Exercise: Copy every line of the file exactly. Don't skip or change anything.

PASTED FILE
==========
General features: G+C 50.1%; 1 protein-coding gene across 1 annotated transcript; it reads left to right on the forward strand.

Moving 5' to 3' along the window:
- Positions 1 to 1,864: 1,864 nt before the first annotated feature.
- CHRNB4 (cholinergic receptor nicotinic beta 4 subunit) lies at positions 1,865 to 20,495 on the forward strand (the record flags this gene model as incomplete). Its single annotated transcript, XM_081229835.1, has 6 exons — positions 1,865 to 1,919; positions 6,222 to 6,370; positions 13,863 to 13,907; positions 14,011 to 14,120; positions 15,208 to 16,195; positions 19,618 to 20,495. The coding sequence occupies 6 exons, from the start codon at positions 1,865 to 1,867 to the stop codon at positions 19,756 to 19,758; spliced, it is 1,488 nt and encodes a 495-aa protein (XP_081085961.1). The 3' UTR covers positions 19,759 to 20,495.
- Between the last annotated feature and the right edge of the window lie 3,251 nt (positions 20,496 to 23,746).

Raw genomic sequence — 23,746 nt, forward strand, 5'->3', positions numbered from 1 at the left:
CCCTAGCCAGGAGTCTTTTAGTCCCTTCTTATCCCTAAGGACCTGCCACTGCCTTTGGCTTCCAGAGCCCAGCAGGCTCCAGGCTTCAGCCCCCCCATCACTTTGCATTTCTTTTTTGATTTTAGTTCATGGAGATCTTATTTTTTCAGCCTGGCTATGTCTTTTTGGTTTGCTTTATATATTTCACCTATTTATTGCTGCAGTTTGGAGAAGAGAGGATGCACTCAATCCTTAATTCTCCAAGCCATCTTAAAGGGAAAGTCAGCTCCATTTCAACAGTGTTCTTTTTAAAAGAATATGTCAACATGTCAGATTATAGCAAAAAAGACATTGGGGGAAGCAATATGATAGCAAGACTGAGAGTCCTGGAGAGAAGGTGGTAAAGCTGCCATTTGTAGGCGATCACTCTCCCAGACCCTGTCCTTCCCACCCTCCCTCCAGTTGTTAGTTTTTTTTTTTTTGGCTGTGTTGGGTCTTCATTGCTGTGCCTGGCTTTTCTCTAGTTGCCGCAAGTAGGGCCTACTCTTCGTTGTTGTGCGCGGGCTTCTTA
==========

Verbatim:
General features: G+C 50.1%; 1 protein-coding gene across 1 annotated transcript; it reads left to right on the forward strand.

Moving 5' to 3' along the window:
- Positions 1 to 1,864: 1,864 nt before the first annotated feature.
- CHRNB4 (cholinergic receptor nicotinic beta 4 subunit) lies at positions 1,865 to 20,495 on the forward strand (the record flags this gene model as incomplete). Its single annotated transcript, XM_081229835.1, has 6 exons — positions 1,865 to 1,919; positions 6,222 to 6,370; positions 13,863 to 13,907; positions 14,011 to 14,120; positions 15,208 to 16,195; positions 19,618 to 20,495. The coding sequence occupies 6 exons, from the start codon at positions 1,865 to 1,867 to the stop codon at positions 19,756 to 19,758; spliced, it is 1,488 nt and encodes a 495-aa protein (XP_081085961.1). The 3' UTR covers positions 19,759 to 20,495.
- Between the last annotated feature and the right edge of the window lie 3,251 nt (positions 20,496 to 23,746).

Raw genomic sequence — 23,746 nt, forward strand, 5'->3', positions numbered from 1 at the left:
CCCTAGCCAGGAGTCTTTTAGTCCCTTCTTATCCCTAAGGACCTGCCACTGCCTTTGGCTTCCAGAGCCCAGCAGGCTCCAGGCTTCAGCCCCCCCATCACTTTGCATTTCTTTTTTGATTTTAGTTCATGGAGATCTTATTTTTTCAGCCTGGCTATGTCTTTTTGGTTTGCTTTATATATTTCACCTATTTATTGCTGCAGTTTGGAGAAGAGAGGATGCACTCAATCCTTAATTCTCCAAGCCATCTTAAAGGGAAAGTCAGCTCCATTTCAACAGTGTTCTTTTTAAAAGAATATGTCAACATGTCAGATTATAGCAAAAAAGACATTGGGGGAAGCAATATGATAGCAAGACTGAGAGTCCTGGAGAGAAGGTGGTAAAGCTGCCATTTGTAGGCGATCACTCTCCCAGACCCTGTCCTTCCCACCCTCCCTCCAGTTGTTAGTTTTTTTTTTTTTGGCTGTGTTGGGTCTTCATTGCTGTGCCTGGCTTTTCTCTAGTTGCCGCAAGTAGGGCCTACTCTTCGTTGTTGTGCGCGGGCTTCTTA